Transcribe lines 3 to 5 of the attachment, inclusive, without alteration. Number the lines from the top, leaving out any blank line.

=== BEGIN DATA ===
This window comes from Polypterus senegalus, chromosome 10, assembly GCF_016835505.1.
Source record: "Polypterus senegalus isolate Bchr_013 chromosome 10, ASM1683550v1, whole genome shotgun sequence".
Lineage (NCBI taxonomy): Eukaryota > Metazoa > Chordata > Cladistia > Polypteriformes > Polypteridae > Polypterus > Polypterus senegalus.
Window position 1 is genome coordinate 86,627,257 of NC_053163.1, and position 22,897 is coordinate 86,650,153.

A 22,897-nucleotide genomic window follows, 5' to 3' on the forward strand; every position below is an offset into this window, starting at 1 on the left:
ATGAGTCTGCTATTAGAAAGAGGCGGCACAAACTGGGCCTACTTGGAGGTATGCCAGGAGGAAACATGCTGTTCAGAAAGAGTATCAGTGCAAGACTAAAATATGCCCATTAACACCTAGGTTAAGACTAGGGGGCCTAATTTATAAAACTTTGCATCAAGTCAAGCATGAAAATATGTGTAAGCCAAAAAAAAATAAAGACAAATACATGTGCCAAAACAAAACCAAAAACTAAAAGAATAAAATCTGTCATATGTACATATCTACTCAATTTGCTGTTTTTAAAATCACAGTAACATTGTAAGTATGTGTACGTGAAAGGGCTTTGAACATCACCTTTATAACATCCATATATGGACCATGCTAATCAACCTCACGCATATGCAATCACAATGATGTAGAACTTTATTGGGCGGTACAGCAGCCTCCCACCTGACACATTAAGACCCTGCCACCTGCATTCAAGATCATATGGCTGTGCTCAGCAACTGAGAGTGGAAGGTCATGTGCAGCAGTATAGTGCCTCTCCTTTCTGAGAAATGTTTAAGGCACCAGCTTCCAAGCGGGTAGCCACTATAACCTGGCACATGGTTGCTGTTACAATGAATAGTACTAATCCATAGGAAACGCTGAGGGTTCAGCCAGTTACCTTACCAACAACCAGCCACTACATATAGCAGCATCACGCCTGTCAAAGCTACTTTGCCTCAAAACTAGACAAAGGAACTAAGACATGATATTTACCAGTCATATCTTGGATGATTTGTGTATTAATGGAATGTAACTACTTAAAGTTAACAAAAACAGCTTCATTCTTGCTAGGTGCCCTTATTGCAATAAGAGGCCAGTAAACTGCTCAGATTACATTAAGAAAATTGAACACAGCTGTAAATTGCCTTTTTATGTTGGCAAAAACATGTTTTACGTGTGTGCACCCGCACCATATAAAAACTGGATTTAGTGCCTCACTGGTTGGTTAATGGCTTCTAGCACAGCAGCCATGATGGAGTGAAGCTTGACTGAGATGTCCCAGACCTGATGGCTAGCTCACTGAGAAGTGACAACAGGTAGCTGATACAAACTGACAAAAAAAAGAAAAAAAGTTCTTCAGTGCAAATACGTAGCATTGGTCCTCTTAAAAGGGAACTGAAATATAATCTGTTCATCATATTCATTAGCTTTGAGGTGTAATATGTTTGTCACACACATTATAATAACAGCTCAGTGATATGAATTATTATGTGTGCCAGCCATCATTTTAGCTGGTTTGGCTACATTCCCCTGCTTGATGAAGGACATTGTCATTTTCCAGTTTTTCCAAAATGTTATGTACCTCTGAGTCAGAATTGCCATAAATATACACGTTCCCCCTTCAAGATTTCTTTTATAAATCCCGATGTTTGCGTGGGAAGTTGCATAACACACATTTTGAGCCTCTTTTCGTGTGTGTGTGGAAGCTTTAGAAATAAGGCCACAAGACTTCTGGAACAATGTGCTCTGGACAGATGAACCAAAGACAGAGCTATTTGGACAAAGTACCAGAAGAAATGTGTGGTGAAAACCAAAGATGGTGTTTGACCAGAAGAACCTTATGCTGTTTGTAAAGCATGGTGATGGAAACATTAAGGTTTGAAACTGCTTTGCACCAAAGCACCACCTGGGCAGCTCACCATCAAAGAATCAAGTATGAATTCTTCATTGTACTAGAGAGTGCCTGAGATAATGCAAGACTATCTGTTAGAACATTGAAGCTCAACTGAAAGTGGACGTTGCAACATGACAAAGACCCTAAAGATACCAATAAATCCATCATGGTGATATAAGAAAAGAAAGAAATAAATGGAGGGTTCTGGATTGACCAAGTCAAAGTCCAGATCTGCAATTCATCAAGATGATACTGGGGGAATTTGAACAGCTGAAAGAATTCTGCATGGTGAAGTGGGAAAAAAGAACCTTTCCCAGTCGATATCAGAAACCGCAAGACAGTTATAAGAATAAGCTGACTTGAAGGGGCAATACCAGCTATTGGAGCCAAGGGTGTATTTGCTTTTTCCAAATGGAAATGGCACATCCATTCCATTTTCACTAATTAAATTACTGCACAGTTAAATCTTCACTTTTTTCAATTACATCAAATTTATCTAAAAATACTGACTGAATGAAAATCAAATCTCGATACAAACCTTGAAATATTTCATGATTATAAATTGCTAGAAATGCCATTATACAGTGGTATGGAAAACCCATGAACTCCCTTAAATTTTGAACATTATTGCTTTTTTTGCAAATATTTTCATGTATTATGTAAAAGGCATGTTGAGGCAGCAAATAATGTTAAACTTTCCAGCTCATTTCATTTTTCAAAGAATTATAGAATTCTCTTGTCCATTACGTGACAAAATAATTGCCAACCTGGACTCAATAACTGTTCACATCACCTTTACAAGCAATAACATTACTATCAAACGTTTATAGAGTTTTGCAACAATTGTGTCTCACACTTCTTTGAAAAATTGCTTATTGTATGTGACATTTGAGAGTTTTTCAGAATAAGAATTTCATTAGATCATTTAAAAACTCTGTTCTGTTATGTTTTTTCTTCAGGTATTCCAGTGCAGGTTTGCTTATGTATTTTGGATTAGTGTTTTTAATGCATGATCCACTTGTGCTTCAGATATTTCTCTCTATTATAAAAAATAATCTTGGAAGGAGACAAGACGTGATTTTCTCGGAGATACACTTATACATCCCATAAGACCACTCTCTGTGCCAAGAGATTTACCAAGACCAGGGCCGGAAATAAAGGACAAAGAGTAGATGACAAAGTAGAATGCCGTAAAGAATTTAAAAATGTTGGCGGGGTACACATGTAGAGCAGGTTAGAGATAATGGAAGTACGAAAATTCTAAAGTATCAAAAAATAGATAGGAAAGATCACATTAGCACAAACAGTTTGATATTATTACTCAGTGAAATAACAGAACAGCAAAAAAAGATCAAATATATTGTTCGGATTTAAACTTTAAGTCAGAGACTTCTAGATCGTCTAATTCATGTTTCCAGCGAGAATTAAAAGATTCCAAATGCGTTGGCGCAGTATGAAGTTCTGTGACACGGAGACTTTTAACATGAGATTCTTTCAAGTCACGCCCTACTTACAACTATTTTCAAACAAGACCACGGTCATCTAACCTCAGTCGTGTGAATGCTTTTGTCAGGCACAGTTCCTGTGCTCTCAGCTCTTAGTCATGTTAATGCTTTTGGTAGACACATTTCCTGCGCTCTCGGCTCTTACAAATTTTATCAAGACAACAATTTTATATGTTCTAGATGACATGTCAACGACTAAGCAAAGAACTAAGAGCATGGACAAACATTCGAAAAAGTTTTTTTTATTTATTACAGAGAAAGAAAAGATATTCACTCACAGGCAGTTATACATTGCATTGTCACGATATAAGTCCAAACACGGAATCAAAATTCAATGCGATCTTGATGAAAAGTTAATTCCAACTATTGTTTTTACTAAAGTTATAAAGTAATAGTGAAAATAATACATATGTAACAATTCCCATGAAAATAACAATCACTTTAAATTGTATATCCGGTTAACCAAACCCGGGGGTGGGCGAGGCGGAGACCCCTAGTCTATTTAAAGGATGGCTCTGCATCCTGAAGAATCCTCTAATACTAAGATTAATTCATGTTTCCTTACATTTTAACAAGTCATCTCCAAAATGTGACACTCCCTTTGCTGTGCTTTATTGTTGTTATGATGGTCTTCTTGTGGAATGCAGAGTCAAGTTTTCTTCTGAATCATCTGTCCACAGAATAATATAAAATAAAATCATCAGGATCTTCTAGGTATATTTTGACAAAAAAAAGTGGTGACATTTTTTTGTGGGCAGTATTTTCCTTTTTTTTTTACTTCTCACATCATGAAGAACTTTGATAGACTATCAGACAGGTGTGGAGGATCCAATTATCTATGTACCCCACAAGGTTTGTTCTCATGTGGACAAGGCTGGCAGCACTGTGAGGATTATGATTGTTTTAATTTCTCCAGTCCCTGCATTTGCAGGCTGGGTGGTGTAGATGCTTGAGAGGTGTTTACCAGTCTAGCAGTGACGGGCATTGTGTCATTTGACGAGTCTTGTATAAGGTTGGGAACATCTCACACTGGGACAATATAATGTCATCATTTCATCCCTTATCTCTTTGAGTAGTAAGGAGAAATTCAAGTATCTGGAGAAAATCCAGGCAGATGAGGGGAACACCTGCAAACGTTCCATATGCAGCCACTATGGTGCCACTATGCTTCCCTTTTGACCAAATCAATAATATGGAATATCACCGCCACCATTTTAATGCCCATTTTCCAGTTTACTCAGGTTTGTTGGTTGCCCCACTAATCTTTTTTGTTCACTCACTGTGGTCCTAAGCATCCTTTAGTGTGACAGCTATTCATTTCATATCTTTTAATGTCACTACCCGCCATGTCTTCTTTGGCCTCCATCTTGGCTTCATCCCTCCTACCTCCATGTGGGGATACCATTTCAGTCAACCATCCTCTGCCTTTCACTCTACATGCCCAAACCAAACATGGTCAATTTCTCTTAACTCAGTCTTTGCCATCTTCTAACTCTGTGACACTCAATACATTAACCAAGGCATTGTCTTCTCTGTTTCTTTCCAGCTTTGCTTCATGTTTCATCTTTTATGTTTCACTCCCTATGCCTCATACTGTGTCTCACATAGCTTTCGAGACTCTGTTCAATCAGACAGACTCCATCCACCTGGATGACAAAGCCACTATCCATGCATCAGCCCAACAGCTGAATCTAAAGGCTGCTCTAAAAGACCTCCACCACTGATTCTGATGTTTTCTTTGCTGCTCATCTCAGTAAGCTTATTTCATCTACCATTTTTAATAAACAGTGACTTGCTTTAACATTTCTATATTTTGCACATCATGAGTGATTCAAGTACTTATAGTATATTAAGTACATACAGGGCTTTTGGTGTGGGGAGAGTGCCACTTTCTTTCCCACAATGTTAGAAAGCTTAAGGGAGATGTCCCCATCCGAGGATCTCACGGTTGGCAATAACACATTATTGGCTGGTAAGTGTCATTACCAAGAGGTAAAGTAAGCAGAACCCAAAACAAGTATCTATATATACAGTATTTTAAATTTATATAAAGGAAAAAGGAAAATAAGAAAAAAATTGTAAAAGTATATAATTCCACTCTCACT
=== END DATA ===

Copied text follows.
Lineage (NCBI taxonomy): Eukaryota > Metazoa > Chordata > Cladistia > Polypteriformes > Polypteridae > Polypterus > Polypterus senegalus.
Window position 1 is genome coordinate 86,627,257 of NC_053163.1, and position 22,897 is coordinate 86,650,153.

A 22,897-nucleotide genomic window follows, 5' to 3' on the forward strand; every position below is an offset into this window, starting at 1 on the left: